economy and businesses air cover to start the rebuilding process. While economic statisticsare quantitative and so (relatively) easy to measure, what is equally important but muchmore difficult to calculate is confidence.Perceived by some to be the least important measure of overall confidence is
investor 
 confidence, also known as “sentiment.” Sentiment is usually backward looking and isincorrect so frequently that it is often used by professionals as a counter indicator of market direction. While I agree that sentiment is often wrong in predicting overall market movements, it has been interesting to see how the market reacts in real time toannouncements of policy or other government‐driven events in today’s post‐crisisenvironment. For example, on the day of President Obama’s January speech introducing theVolcker Rule, markets swooned 2% and financial stocks declined by 3%. More recently, onthe day the government brought its action against Goldman Sachs for its mortgage‐backedCDO activities, the S&P dropped 2% in minutes. And just last Friday, the indices dropped3% on disappointing employment numbers that the Administration had gone out of its wayto hype throughout the previous week. Confronting these massive swings in the markets(still the resting place for most Americans’ retirement and pension funds), many politiciansminimize the significance of confidence among investors, on the grounds that Wall Street professionals are prone to be emotional, trigger happy, and unduly focused on the short run.But confidence on the part of consumers and business managers as drivers or detractors of economic growth cannot be so readily dismissed by policy makers. Business owners makevital decisions about capital expenditures, R&D spending, inventory stocking, and hiringbased not only on what they see in the rearview mirror of their recent sales, but also ontheir levels of “confidence.” What we are finding throughout industries and with investors,unfortunately, is that it is very difficult to maintain confidence when the rules arecontinually changed, and the goalposts repeatedly moved. The Administration appearsunable, or unwilling, to let free‐market capitalism resume. Indeed, it is neither health carenor financial reform which has stressed markets most in 2010, but rather the continuedpoliticizing of the regulatory process and the abandonment of free market capitalist principles that have undermined investor confidence.While the Administration seems perfectly willing to allow this “regulatory volatility” to sendmarkets for a tailspin every few weeks, it does not seem to understand that thecorresponding diminution of confidence by allocators of capital in financial markets runs ahigh risk of spilling over into the decisions by business people to allocate resources to the“real economy”. “Main Street” is not independent of Wall Street. We are each part of anintricate ecosystem and the failure to lay out clear rules of the road in intellectually honest tones is beginning to show signs of sabotaging the overall recovery.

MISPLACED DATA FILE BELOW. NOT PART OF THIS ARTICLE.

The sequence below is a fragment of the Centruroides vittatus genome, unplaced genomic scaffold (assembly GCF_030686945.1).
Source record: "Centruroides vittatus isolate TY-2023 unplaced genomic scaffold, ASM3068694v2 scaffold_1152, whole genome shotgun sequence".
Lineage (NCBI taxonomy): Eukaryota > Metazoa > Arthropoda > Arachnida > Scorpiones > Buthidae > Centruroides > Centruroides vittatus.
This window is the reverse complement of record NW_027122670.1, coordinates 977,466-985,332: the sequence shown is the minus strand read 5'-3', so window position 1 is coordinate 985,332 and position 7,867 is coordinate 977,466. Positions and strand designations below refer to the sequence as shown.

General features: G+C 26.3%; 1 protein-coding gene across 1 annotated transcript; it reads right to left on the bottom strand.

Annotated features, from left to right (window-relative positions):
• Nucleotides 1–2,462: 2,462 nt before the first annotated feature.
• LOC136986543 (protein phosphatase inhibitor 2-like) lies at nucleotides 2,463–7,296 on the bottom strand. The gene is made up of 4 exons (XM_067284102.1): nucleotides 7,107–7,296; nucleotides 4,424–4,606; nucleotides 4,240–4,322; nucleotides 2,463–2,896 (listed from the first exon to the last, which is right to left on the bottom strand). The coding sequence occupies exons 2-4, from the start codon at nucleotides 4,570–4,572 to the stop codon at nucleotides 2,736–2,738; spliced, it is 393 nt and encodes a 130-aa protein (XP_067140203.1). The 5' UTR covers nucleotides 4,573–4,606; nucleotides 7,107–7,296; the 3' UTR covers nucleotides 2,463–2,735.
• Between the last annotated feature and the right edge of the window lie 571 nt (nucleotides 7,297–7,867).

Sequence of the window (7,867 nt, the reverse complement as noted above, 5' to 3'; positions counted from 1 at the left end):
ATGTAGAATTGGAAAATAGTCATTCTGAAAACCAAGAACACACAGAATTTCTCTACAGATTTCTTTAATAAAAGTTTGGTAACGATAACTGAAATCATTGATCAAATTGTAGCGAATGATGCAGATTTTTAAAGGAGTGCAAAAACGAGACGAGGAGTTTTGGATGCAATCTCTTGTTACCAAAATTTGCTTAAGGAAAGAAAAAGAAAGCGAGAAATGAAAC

3